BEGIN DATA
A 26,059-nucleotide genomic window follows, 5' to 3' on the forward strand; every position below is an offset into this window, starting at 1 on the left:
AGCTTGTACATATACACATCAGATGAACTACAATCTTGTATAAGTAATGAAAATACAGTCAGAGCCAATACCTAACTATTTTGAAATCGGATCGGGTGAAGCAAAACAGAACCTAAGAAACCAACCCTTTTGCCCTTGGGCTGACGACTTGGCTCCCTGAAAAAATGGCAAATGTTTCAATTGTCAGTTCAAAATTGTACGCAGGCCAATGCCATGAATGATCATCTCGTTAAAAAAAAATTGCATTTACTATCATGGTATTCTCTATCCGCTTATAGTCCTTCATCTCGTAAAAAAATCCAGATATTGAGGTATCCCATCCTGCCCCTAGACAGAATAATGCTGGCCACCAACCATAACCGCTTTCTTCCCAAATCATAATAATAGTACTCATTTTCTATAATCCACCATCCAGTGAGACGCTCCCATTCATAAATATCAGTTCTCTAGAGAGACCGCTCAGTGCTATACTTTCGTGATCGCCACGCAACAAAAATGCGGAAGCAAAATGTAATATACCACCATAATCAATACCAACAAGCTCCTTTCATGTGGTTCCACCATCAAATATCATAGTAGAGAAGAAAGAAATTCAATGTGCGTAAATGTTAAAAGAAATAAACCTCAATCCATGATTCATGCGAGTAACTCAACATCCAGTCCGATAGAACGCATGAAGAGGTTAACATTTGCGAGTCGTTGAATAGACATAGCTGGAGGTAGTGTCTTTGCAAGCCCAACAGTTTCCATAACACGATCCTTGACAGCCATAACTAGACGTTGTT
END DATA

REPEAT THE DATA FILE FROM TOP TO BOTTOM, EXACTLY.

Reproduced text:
A 26,059-nucleotide genomic window follows, 5' to 3' on the forward strand; every position below is an offset into this window, starting at 1 on the left:
AGCTTGTACATATACACATCAGATGAACTACAATCTTGTATAAGTAATGAAAATACAGTCAGAGCCAATACCTAACTATTTTGAAATCGGATCGGGTGAAGCAAAACAGAACCTAAGAAACCAACCCTTTTGCCCTTGGGCTGACGACTTGGCTCCCTGAAAAAATGGCAAATGTTTCAATTGTCAGTTCAAAATTGTACGCAGGCCAATGCCATGAATGATCATCTCGTTAAAAAAAAATTGCATTTACTATCATGGTATTCTCTATCCGCTTATAGTCCTTCATCTCGTAAAAAAATCCAGATATTGAGGTATCCCATCCTGCCCCTAGACAGAATAATGCTGGCCACCAACCATAACCGCTTTCTTCCCAAATCATAATAATAGTACTCATTTTCTATAATCCACCATCCAGTGAGACGCTCCCATTCATAAATATCAGTTCTCTAGAGAGACCGCTCAGTGCTATACTTTCGTGATCGCCACGCAACAAAAATGCGGAAGCAAAATGTAATATACCACCATAATCAATACCAACAAGCTCCTTTCATGTGGTTCCACCATCAAATATCATAGTAGAGAAGAAAGAAATTCAATGTGCGTAAATGTTAAAAGAAATAAACCTCAATCCATGATTCATGCGAGTAACTCAACATCCAGTCCGATAGAACGCATGAAGAGGTTAACATTTGCGAGTCGTTGAATAGACATAGCTGGAGGTAGTGTCTTTGCAAGCCCAACAGTTTCCATAACACGATCCTTGACAGCCATAACTAGACGTTGTT